Yes, the CLI can be used as a library. But it works via remote
communication, which IMHO is not something we should be doing here.
Running the server embedded in the tool with no ports open is fine though.
I think if people want to configure the server remotely they should
launch it and use one of the existing tools.
On 9/4/14, 4:14 PM, Stuart Douglas wrote:
I thought that it was already possible to use the CLI in library
The tool will have access to a full server at the point it needs to do
this (as the server has already been provisioned), so it could
potentially just load the CLI lib from the provisioned server and use that.
Brian Stansberry wrote:
> Not necessarily. Everything in the end speaks the underlying management
> API. But that doesn't mean the syntax needs to be the raw dmr or json
> This is primarily about UX and parsing. If we supported CLI syntax
> there's no requirement to also parse basic DMR. The CLI itself doesn't.
> If we support CLI syntax though it seems logical to use the CLI libs
> themselves to do it. Otherwise we are maintaining two code bases for the
> same thing. (I doubt the CLI parsing code can easily be extracted out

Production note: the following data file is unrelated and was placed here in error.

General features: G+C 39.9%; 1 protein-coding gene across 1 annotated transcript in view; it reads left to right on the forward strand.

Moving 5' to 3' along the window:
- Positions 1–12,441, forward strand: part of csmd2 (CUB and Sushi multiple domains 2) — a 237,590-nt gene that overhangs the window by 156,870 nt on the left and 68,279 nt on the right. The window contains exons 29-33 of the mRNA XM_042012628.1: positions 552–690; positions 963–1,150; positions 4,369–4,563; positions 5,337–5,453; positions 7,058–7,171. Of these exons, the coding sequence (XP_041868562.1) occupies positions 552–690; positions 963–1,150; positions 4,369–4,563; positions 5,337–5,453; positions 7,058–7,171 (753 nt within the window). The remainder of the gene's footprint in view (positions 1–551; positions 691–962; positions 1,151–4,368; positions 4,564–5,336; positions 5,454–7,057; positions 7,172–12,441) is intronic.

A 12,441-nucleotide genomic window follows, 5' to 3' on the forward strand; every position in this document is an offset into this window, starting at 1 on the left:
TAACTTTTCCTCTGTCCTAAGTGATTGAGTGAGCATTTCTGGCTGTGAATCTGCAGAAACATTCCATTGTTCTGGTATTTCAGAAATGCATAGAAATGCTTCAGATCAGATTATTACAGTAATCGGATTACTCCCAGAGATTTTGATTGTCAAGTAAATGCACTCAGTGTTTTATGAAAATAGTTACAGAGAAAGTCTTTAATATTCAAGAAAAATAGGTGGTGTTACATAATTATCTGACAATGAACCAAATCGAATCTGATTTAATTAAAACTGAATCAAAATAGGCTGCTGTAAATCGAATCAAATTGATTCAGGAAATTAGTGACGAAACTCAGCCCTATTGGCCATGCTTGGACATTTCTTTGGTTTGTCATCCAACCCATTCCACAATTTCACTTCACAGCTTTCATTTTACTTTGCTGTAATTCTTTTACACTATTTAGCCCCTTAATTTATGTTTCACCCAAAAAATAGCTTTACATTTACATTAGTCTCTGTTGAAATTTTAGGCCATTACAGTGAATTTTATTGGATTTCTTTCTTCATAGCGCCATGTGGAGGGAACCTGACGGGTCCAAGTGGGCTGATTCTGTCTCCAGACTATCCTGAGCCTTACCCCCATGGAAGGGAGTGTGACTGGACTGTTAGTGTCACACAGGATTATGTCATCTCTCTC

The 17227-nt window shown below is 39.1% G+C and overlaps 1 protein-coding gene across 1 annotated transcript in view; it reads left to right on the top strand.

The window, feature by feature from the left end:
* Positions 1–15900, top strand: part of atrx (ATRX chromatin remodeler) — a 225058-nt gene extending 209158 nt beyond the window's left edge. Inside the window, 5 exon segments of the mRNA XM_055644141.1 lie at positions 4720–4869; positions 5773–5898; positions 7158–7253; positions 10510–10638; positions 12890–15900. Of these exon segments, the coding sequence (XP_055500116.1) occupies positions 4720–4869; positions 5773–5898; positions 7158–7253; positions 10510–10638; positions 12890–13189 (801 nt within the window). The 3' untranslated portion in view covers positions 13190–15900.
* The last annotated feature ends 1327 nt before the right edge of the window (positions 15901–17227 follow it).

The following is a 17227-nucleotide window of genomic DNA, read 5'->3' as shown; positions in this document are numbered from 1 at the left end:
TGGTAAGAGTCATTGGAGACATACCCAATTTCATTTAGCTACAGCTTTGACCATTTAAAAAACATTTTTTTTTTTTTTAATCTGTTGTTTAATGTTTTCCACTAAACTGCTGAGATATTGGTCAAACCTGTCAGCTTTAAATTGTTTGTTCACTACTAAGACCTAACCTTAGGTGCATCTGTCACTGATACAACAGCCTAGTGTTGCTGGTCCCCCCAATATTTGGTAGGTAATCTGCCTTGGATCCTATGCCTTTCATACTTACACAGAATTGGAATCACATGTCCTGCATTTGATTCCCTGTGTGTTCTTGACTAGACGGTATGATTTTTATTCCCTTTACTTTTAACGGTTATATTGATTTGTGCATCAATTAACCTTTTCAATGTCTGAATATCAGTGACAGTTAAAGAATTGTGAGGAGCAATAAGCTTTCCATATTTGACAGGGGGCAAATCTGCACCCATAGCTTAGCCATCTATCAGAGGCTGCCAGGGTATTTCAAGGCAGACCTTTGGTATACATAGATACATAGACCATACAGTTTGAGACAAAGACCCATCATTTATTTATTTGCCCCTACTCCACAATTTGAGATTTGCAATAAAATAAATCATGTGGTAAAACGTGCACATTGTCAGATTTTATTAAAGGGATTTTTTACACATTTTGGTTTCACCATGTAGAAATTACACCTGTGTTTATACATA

> for reuse, although I may be wrong.)
> On 9/4/14, 2:05 AM, Heiko Braun wrote:
>> 2) builds on 3), right?
>> On 04 Sep 2014, at 06:16, Stuart Douglas<sdouglas(a)redhat.com
>> <mailto:firstname.lastname@example.org>> wrote:
>>> 2) Allow the user to provide CLI commands to customise the server
>>> This is by far my favorite approach. The provisioning file would just
>>> contain a list of CLI commands, and would execute them in order. I
>>> this is by far the most intuitive, and the CLI is well documented.
>>> 3) Allow the user to provide DMR operations to customize the server
>>> Similar to 2, but allow the user to provide DMR or JSON operations to
>>> customize the server. I think this is not nearly as nice as 2, as users
>>> are much more likely to be familiar with the CLI rather than DMR.
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